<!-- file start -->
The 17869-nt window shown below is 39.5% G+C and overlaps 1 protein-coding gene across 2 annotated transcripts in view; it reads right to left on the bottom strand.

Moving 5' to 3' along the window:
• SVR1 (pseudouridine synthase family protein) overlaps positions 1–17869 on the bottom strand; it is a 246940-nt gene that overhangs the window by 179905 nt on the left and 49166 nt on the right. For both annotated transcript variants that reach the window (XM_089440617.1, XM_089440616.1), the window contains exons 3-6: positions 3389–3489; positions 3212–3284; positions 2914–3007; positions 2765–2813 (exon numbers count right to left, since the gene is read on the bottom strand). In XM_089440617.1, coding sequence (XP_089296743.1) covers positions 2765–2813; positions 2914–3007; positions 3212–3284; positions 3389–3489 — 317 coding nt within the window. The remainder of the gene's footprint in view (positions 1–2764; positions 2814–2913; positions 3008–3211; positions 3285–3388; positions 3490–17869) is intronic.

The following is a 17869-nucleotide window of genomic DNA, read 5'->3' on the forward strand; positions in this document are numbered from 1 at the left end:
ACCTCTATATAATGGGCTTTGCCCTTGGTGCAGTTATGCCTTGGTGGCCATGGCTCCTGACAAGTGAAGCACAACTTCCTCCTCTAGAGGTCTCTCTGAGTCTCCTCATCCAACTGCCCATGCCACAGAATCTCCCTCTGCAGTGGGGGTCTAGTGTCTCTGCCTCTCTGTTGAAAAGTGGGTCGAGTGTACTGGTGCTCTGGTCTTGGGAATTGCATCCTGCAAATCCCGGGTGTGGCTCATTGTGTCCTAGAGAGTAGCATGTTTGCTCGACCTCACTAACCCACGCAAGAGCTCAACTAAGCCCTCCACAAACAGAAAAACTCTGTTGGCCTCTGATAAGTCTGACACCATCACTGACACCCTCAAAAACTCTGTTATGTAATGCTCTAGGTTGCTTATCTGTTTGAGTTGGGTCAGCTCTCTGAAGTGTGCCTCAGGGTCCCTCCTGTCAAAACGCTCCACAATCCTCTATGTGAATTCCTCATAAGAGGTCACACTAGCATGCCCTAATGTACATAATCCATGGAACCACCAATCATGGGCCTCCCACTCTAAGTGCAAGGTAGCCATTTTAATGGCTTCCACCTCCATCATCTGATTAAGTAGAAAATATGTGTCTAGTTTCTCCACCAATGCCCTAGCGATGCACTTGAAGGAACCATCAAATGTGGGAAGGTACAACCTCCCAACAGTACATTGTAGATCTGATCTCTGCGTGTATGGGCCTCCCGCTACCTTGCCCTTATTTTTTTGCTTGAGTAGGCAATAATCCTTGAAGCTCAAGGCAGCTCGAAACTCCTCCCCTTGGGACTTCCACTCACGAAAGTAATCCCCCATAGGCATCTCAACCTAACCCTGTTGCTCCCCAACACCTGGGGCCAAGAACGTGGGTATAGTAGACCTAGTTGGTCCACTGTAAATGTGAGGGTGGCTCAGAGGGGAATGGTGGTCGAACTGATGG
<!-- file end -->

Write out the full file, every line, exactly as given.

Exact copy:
The 17869-nt window shown below is 39.5% G+C and overlaps 1 protein-coding gene across 2 annotated transcripts in view; it reads right to left on the bottom strand.

Moving 5' to 3' along the window:
• SVR1 (pseudouridine synthase family protein) overlaps positions 1–17869 on the bottom strand; it is a 246940-nt gene that overhangs the window by 179905 nt on the left and 49166 nt on the right. For both annotated transcript variants that reach the window (XM_089440617.1, XM_089440616.1), the window contains exons 3-6: positions 3389–3489; positions 3212–3284; positions 2914–3007; positions 2765–2813 (exon numbers count right to left, since the gene is read on the bottom strand). In XM_089440617.1, coding sequence (XP_089296743.1) covers positions 2765–2813; positions 2914–3007; positions 3212–3284; positions 3389–3489 — 317 coding nt within the window. The remainder of the gene's footprint in view (positions 1–2764; positions 2814–2913; positions 3008–3211; positions 3285–3388; positions 3490–17869) is intronic.

The following is a 17869-nucleotide window of genomic DNA, read 5'->3' on the forward strand; positions in this document are numbered from 1 at the left end:
ACCTCTATATAATGGGCTTTGCCCTTGGTGCAGTTATGCCTTGGTGGCCATGGCTCCTGACAAGTGAAGCACAACTTCCTCCTCTAGAGGTCTCTCTGAGTCTCCTCATCCAACTGCCCATGCCACAGAATCTCCCTCTGCAGTGGGGGTCTAGTGTCTCTGCCTCTCTGTTGAAAAGTGGGTCGAGTGTACTGGTGCTCTGGTCTTGGGAATTGCATCCTGCAAATCCCGGGTGTGGCTCATTGTGTCCTAGAGAGTAGCATGTTTGCTCGACCTCACTAACCCACGCAAGAGCTCAACTAAGCCCTCCACAAACAGAAAAACTCTGTTGGCCTCTGATAAGTCTGACACCATCACTGACACCCTCAAAAACTCTGTTATGTAATGCTCTAGGTTGCTTATCTGTTTGAGTTGGGTCAGCTCTCTGAAGTGTGCCTCAGGGTCCCTCCTGTCAAAACGCTCCACAATCCTCTATGTGAATTCCTCATAAGAGGTCACACTAGCATGCCCTAATGTACATAATCCATGGAACCACCAATCATGGGCCTCCCACTCTAAGTGCAAGGTAGCCATTTTAATGGCTTCCACCTCCATCATCTGATTAAGTAGAAAATATGTGTCTAGTTTCTCCACCAATGCCCTAGCGATGCACTTGAAGGAACCATCAAATGTGGGAAGGTACAACCTCCCAACAGTACATTGTAGATCTGATCTCTGCGTGTATGGGCCTCCCGCTACCTTGCCCTTATTTTTTTGCTTGAGTAGGCAATAATCCTTGAAGCTCAAGGCAGCTCGAAACTCCTCCCCTTGGGACTTCCACTCACGAAAGTAATCCCCCATAGGCATCTCAACCTAACCCTGTTGCTCCCCAACACCTGGGGCCAAGAACGTGGGTATAGTAGACCTAGTTGGTCCACTGTAAATGTGAGGGTGGCTCAGAGGGGAATGGTGGTCGAACTGATGG